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ERIC Number: EJ803138
Record Type: Journal
Publication Date: 2005
Pages: 9
Abstractor: As Provided
Reference Count: 21
ISSN: ISSN-0965-4283
"You Could See It on Their Faces...": The Importance of Provoking Smiles in Schools
Barnes, Jonathan
Health Education, v105 n5 p392-400 2005
Purpose: Current research in both cognitive neuroscience and what has been called "positive psychology" point to the need for wholesale reappraisal of what happens in schools, especially with regard to the wellbeing of children. Seeks to examine this issue. Design/methodology/approach: Reviews and discussion of research by the World Health Organization and current UK reports on the mental health of children together with US and European research on the optimum conditions for children's learning. Findings: Current research findings in both psychology and cognitive neurology suggest that the condition of "positive emotion" is a prerequisite of deep, transferable learning, and also of a healthy mind and body. The author suggests that involvement in creative activity and creative thinking in any context seems to be a particularly effective way of promoting this sense of wellbeing. Practical implications: A curriculum and school ethos designed to promote a sense of security and happiness would be a powerful means of addressing under-achievement in large sections of UK society. It is hypothesized that the mood of distrust and unhappiness, which negatively affects both the health and learning of many young people, would be effectively addressed by a curriculum which concentrated more on the kind of creative and practical activities which provoke positive emotion. Originality/value: Provides 12 practical recommendations arising from ongoing work of educationists, psychologists and neurologists for consideration by leaders of health education and school policy. (Contains 3 plates and 1 note.)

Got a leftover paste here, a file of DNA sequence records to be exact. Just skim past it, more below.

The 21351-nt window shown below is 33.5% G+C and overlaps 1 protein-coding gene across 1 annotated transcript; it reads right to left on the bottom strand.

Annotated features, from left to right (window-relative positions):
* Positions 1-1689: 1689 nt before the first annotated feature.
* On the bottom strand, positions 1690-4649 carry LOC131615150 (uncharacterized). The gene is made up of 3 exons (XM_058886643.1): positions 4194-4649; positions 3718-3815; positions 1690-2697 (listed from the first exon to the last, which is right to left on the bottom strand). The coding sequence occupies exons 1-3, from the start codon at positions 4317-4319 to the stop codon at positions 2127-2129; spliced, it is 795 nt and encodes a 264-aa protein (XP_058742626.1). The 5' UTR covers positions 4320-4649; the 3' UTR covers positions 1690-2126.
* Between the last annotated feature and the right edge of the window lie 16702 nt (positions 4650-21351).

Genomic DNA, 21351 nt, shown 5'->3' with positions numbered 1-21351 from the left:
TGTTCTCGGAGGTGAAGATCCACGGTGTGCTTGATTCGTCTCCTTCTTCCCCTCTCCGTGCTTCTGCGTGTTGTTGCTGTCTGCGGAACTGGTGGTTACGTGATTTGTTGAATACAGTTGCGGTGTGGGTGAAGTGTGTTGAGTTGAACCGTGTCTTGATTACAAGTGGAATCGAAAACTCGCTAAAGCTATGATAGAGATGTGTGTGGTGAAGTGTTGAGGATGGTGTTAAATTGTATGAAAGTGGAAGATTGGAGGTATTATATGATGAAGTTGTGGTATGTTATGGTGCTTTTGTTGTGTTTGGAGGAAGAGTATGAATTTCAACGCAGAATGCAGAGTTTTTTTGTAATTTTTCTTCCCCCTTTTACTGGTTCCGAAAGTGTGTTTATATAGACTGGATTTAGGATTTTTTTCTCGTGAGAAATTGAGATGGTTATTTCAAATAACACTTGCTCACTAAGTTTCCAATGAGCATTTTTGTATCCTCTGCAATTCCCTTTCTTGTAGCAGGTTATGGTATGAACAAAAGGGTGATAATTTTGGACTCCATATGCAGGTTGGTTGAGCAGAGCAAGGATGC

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Publication Type: Journal Articles; Reports - Descriptive
Education Level: N/A
Audience: Practitioners; Policymakers
Language: English
Sponsor: N/A
Authoring Institution: N/A
Identifiers - Location: United Kingdom; United States